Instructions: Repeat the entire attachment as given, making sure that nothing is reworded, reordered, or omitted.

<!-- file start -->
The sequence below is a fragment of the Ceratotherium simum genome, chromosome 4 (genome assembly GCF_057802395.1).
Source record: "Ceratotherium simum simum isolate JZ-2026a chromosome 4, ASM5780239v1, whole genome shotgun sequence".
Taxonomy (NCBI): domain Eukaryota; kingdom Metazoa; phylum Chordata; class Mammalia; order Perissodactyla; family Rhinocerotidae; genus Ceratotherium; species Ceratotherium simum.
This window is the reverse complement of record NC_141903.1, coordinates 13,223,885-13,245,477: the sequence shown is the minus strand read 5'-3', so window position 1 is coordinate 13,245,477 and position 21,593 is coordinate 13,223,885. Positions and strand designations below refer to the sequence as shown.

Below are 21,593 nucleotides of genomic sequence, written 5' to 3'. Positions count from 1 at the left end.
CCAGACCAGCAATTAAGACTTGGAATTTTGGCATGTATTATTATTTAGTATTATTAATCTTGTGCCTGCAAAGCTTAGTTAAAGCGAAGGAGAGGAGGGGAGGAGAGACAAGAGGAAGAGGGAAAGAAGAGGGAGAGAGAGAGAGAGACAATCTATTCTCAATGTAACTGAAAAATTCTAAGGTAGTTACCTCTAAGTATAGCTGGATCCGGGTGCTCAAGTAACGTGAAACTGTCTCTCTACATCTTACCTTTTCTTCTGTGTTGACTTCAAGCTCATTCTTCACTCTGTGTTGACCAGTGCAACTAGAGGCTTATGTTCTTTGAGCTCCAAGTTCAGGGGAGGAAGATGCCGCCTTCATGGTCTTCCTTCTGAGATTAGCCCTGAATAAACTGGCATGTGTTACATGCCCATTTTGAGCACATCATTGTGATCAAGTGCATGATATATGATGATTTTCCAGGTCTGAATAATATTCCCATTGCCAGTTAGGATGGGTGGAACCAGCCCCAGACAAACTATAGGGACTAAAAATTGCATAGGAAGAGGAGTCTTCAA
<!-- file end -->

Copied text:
The sequence below is a fragment of the Ceratotherium simum genome, chromosome 4 (genome assembly GCF_057802395.1).
Source record: "Ceratotherium simum simum isolate JZ-2026a chromosome 4, ASM5780239v1, whole genome shotgun sequence".
Taxonomy (NCBI): domain Eukaryota; kingdom Metazoa; phylum Chordata; class Mammalia; order Perissodactyla; family Rhinocerotidae; genus Ceratotherium; species Ceratotherium simum.
This window is the reverse complement of record NC_141903.1, coordinates 13,223,885-13,245,477: the sequence shown is the minus strand read 5'-3', so window position 1 is coordinate 13,245,477 and position 21,593 is coordinate 13,223,885. Positions and strand designations below refer to the sequence as shown.

Below are 21,593 nucleotides of genomic sequence, written 5' to 3'. Positions count from 1 at the left end.
CCAGACCAGCAATTAAGACTTGGAATTTTGGCATGTATTATTATTTAGTATTATTAATCTTGTGCCTGCAAAGCTTAGTTAAAGCGAAGGAGAGGAGGGGAGGAGAGACAAGAGGAAGAGGGAAAGAAGAGGGAGAGAGAGAGAGAGACAATCTATTCTCAATGTAACTGAAAAATTCTAAGGTAGTTACCTCTAAGTATAGCTGGATCCGGGTGCTCAAGTAACGTGAAACTGTCTCTCTACATCTTACCTTTTCTTCTGTGTTGACTTCAAGCTCATTCTTCACTCTGTGTTGACCAGTGCAACTAGAGGCTTATGTTCTTTGAGCTCCAAGTTCAGGGGAGGAAGATGCCGCCTTCATGGTCTTCCTTCTGAGATTAGCCCTGAATAAACTGGCATGTGTTACATGCCCATTTTGAGCACATCATTGTGATCAAGTGCATGATATATGATGATTTTCCAGGTCTGAATAATATTCCCATTGCCAGTTAGGATGGGTGGAACCAGCCCCAGACAAACTATAGGGACTAAAAATTGCATAGGAAGAGGAGTCTTCAA